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Hi As I am new to SSAS,have been reading an article on Multi-Dimention OLAP Cube and struggling to understand Cube concepts, It has been said that Although the term "cube" suggests three dimensions, a cube can have up to 64 dimensions. Could you please explain how is this possible on cube (other than 3-Dim example x,y,z planes)? Please don't give only links to study but also expecting some explanation. Thanks

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This reads very much like a homework question. –  Novelocrat Nov 24 '09 at 5:40
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What ever you think ,Its up to you. It was the issue in my mind and posed the question. –  rmdussa Nov 24 '09 at 6:01

2 Answers 2

up vote 11 down vote accepted

Don't think of a cube as a three-dimensional structure (despite the name). A "dimension" in a data warehouse situation is simply a varying value that you can use to access data in your warehouse. You could think of them as key parts but ones that can be accessed individually, or in combination, quite easily (unlike primary keys in a classical table).

As for an example, you may have the following dimensions in a warehouse for keeping customer and sales data.

  • Customer ID.
  • State (location).
  • Year.
  • Month.
  • Day of month.

That layout (a 5D "cube") would allow queries to be easily performed fo customers that cross state boundaries and that may have different purchasing patterns throughout the year (and even at different times of the month).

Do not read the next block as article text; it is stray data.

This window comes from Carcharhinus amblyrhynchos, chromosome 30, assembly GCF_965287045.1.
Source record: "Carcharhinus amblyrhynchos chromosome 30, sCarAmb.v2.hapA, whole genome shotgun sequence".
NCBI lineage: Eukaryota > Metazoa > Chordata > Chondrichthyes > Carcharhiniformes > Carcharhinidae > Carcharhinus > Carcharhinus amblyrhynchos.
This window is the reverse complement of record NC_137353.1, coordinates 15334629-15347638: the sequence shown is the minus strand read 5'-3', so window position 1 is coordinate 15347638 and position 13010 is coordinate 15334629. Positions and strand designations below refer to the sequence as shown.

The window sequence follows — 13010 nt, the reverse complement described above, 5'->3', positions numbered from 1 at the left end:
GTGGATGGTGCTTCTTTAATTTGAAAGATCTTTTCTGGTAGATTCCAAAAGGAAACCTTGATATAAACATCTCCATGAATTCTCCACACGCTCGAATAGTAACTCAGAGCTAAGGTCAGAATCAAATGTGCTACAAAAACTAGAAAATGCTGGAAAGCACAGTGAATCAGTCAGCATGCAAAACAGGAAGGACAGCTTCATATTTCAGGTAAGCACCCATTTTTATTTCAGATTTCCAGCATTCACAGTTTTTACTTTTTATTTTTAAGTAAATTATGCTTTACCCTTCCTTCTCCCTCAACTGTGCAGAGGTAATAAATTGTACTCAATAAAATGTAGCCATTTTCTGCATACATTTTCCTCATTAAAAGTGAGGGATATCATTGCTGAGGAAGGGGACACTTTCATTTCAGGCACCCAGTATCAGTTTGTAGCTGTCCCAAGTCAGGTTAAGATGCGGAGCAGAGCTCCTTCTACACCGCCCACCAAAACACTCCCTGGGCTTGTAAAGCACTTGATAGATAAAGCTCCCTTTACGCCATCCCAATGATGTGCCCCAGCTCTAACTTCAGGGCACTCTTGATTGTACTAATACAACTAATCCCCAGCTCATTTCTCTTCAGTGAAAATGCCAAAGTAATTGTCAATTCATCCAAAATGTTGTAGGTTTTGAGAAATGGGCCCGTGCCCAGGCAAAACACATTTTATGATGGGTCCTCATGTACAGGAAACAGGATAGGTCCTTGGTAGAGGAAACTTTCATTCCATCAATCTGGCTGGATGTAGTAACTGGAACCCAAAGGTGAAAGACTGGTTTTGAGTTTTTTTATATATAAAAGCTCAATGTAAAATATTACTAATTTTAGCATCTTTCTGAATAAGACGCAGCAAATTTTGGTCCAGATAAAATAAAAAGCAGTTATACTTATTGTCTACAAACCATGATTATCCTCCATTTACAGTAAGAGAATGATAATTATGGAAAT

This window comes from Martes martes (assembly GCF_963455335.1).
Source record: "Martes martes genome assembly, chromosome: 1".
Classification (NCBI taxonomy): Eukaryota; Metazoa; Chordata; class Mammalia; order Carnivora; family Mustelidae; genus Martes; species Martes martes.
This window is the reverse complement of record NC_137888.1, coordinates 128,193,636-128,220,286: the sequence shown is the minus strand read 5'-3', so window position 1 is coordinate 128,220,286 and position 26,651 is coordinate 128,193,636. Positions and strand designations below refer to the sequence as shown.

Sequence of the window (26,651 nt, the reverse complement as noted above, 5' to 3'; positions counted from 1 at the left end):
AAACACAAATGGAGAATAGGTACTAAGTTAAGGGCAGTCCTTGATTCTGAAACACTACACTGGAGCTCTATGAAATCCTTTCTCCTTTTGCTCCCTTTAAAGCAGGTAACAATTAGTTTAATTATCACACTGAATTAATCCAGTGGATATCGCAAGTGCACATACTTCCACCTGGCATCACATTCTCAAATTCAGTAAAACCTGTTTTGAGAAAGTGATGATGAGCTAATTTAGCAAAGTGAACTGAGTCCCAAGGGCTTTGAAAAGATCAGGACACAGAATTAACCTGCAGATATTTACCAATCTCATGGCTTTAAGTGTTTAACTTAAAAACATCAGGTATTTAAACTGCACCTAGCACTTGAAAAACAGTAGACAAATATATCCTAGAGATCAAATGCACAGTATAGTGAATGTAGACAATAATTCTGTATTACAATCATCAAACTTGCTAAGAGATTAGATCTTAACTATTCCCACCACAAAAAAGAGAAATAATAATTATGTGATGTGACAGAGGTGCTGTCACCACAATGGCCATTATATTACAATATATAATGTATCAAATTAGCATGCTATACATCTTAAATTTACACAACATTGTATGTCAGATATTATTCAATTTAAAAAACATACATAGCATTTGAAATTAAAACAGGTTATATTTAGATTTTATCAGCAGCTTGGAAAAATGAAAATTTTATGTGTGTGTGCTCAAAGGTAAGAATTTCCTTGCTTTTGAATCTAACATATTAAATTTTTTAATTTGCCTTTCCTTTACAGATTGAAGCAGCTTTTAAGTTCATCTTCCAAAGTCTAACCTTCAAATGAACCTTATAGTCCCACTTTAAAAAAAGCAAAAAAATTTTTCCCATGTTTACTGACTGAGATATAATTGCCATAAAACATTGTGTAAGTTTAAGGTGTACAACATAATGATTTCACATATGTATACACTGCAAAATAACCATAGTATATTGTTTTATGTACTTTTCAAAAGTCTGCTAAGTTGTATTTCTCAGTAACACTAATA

All of those keyparts would just point to a single sales figure for the day of month in a specific month in a specific year in a specific location for a specific customer.

An example on how to access that data. Let's say you wanted to see how all customer's buying patterns changed on a monthly basis, averaged over all the years. You would do this to see which customers generated the most revenue for you at specific times of the yearso you could, for example, target your advertizing at them in the month or so before then.

You would use the customer ID and month to extract information, effectively "collapsing" the state, year and day-of-month dimensions (in other words, sum up the sales figures for those three dimensions to get a two-dimensional result, customers vs. month).

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Thanks for Explaining me the 3-Dim of Maths vs OLAP version of Dimension –  rmdussa Nov 24 '09 at 6:02
    
we are working on government financial market and it is normal for us to have about 10-20 hierarchical dimensions in each facts table. –  Sergey Mirvoda Jan 29 '10 at 14:48

In the DW world, the word "dimension" is overloaded -- changes meaning depending on context. Here is an example.

  • On a certain date, a customer walks into a store and buys a product.

This example has four dimensions (date, customer, store, product) and one fact (sales). So a typical Kimball star would look like:

alt text

A dimension (table) is a look-up table for properties of objects that rarely change. Product, customer and store may change some of their properties (attributes), but they rarely do. Fact table captures interactions between these objects. At the intersection of dimensions date, store, product and customer lies a measure SalesAmount. Note how easy is to aggregate (sum) the sales amount by date, by year, by product, by brand, by city, by country, by age group, by whatever -- which was the idea in the first place.

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